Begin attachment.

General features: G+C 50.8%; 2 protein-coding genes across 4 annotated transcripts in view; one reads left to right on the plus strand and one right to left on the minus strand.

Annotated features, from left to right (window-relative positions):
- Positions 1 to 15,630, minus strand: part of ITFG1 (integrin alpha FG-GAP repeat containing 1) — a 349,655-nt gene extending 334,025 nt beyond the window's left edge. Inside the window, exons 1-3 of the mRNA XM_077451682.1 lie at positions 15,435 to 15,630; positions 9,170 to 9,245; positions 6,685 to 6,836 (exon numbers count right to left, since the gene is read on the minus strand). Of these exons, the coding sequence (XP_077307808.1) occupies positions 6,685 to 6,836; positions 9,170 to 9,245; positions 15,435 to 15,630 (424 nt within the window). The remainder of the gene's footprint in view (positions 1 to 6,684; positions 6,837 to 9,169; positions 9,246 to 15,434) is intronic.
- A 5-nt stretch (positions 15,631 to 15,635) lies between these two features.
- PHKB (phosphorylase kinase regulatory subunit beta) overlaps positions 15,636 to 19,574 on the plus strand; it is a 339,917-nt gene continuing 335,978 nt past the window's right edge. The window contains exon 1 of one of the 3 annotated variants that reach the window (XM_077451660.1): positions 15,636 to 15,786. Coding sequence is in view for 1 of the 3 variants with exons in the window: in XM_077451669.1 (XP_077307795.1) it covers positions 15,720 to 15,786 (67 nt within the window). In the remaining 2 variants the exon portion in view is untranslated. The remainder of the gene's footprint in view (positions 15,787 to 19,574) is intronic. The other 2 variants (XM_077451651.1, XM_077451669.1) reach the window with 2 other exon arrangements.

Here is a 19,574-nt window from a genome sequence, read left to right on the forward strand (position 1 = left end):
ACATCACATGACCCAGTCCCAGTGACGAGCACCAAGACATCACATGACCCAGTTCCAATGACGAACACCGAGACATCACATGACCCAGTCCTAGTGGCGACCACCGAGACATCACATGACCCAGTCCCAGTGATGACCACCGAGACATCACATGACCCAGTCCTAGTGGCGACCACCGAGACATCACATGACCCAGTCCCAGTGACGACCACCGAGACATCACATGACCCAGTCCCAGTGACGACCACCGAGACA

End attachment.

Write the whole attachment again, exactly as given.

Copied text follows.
General features: G+C 50.8%; 2 protein-coding genes across 4 annotated transcripts in view; one reads left to right on the plus strand and one right to left on the minus strand.

Annotated features, from left to right (window-relative positions):
- Positions 1 to 15,630, minus strand: part of ITFG1 (integrin alpha FG-GAP repeat containing 1) — a 349,655-nt gene extending 334,025 nt beyond the window's left edge. Inside the window, exons 1-3 of the mRNA XM_077451682.1 lie at positions 15,435 to 15,630; positions 9,170 to 9,245; positions 6,685 to 6,836 (exon numbers count right to left, since the gene is read on the minus strand). Of these exons, the coding sequence (XP_077307808.1) occupies positions 6,685 to 6,836; positions 9,170 to 9,245; positions 15,435 to 15,630 (424 nt within the window). The remainder of the gene's footprint in view (positions 1 to 6,684; positions 6,837 to 9,169; positions 9,246 to 15,434) is intronic.
- A 5-nt stretch (positions 15,631 to 15,635) lies between these two features.
- PHKB (phosphorylase kinase regulatory subunit beta) overlaps positions 15,636 to 19,574 on the plus strand; it is a 339,917-nt gene continuing 335,978 nt past the window's right edge. The window contains exon 1 of one of the 3 annotated variants that reach the window (XM_077451660.1): positions 15,636 to 15,786. Coding sequence is in view for 1 of the 3 variants with exons in the window: in XM_077451669.1 (XP_077307795.1) it covers positions 15,720 to 15,786 (67 nt within the window). In the remaining 2 variants the exon portion in view is untranslated. The remainder of the gene's footprint in view (positions 15,787 to 19,574) is intronic. The other 2 variants (XM_077451651.1, XM_077451669.1) reach the window with 2 other exon arrangements.

Here is a 19,574-nt window from a genome sequence, read left to right on the forward strand (position 1 = left end):
ACATCACATGACCCAGTCCCAGTGACGAGCACCAAGACATCACATGACCCAGTTCCAATGACGAACACCGAGACATCACATGACCCAGTCCTAGTGGCGACCACCGAGACATCACATGACCCAGTCCCAGTGATGACCACCGAGACATCACATGACCCAGTCCTAGTGGCGACCACCGAGACATCACATGACCCAGTCCCAGTGACGACCACCGAGACATCACATGACCCAGTCCCAGTGACGACCACCGAGACA